Gerald Nabarro

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Gerald David Nunes Nabarro
Full length picture of a middle aged man with a very large, bushy mustache. He is wearing a suit and carrying a briefcase. He is standing at the rear of a parked car with his hand on the boot-handle.
Nabarro with his car, NAB 1
Member of Parliament
for Kidderminster
In office
23 February 1950 – 15 October 1964
Preceded by Louis Tolley
Succeeded by Tatton Brinton
Member of Parliament
for South Worcestershire
In office
31 March 1966 – 18 November 1973
Preceded by Peter Agnew
Succeeded by Michael Spicer
Personal details
Born (1913-06-29)29 June 1913
Willesden Green
Died 18 November 1973(1973-11-18) (aged 60)
Broadway, Gloucestershire
Nationality British
Political party Conservative

Sir Gerald David Nunes Nabarro (29 June 1913 – 18 November 1973) was a British businessman and latterly Conservative Party politician of the 1950s and 1960s.

Early life[edit]

Nabarro was born in Willesden Green, the son of an unsuccessful shopkeeper. He was born to a prominent Sephardi Jewish family[1] but later converted to Christianity.[2]


Nabarro left school at 14, and ran away from home into the Merchant Navy, and then joined the British Army, rising to the rank of sergeant. Having served his time, he was honourably discharged in the mid-1930s, and went into the timber-supply industry, where he made his fortune. At the start of World War II, he rejoined the Army as an officer.[3]

Political career[edit]

At the 1945 general election, Nabarro stood as the Conservative candidate in the Labour-held West Bromwich constituency. The seat was comfortably held by Labour's John Dugdale, with a swing on 18.6%,[4] much higher than the national average of 10%.[5]

In the general election of 1950, Nabarro was elected as Member of Parliament (MP) for Kidderminster, Worcestershire which he held until 1964. He then retired on health grounds.

Given a clean bill of health, he was selected as Conservative candidate for the safer constituency of South Worcestershire, neighbouring his old constituency, after the previous MP, Sir Peter Agnew, had retired. He duly won the seat in the 1966 general election, and represented it until he died in office in November 1973. No by-election was held after his death; the seat was still vacant when Parliament was dissolved on 8 February 1974 for the general election later that month.[5]


Nabarro characterised himself as an old-style Tory: he opposed entry to what is now the European Union, drugs, pop music, pornography, students[6] and was a proponent of capital punishment, and supported Enoch Powell following the latter's controversial "Rivers of Blood" speech. Even five years earlier, on 5 April 1963, while appearing on Any Questions?, he said "How would you feel if your daughter wanted to marry a big buck nigger with the prospect of coffee-coloured grandchildren?", remarks which were excised from a repeat of the programme the following week.[7]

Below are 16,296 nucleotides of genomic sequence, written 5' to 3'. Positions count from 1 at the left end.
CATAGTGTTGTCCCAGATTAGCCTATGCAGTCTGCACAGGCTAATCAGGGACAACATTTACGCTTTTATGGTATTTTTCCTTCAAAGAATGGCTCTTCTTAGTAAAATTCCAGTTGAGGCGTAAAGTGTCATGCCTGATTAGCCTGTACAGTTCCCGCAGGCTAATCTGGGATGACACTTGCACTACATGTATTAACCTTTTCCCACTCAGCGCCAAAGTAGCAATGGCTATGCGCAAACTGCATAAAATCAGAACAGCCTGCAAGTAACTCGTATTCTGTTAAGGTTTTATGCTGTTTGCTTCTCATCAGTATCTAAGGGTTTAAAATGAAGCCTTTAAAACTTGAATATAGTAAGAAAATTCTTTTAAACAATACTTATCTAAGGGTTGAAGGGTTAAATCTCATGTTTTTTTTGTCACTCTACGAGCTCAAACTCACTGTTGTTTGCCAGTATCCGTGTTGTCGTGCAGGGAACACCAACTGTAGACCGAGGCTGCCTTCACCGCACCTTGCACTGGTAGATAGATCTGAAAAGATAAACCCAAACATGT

Despite humble beginning, he was an incarnate Tory-toff, sporting a Jimmy Edwards-style handlebar moustache, a booming baritone voice, and a fruity Terry-Thomas accent. He enjoyed driving, and owned the personalised number plates NAB 1 to 10, which he attached to his large garage of Rolls-Royce and Bentley cars.[3]

Later years[edit]

On the night of 21 May 1971, Nabarro's car NAB 1 was seen to swerve at speed the wrong way round a roundabout at Totton, Hampshire. It was occupied by Nabarro and his company secretary, Margaret Mason. The police charged him as the driver, but Nabarro insisted it was his secretary, who agreed with his story. Found guilty by a jury at Winchester Crown Court, the judge pronounced his behaviour "outrageous" and fined him £250. Announcing his appeal on the court steps immediately afterwards, accompanied by his private secretary Christine Holman, he suffered two strokes in the following year. Cleared in the second trial, many commentators of the time believed that the jury had brought in their verdict to spare Nabarro the horrors of a perjury trial.[3]

Resigning his seat on health grounds a few months later, he died at his home in Broadway, Gloucestershire on 18 November 1973.[3]


  1. ^ Dictionary of National Biography
  2. ^ Guardian, Saturday October 23, 1999
  3. ^ a b c d
  4. ^ Craig, F. W. S. (1983) [1969]. British parliamentary election results 1918–1949 (3rd edition ed.). Chichester: Parliamentary Research Services. p. 257. ISBN 0-900178-06-X. 
  5. ^ a b Craig, F. W. S. (1981) [1968]. British Electoral Facts 1832–1980 (4th edition ed.). Chichester: Parliamentary Research Services. pp. 99, 154. ISBN 0-900178-20-5. 
  6. ^ [1]
  7. ^ Donald Thomas, Freedom's Frontier: Censorship in Modern Britain. John Murray, 2007 ISBN 071955733X (p.317)

External links[edit]

Parliament of the United Kingdom
Preceded by
Louis Tolley
Member of Parliament for Kidderminster
Succeeded by
Tatton Brinton
Preceded by
Peter Agnew
Member of Parliament for South Worcestershire
Succeeded by
Michael Spicer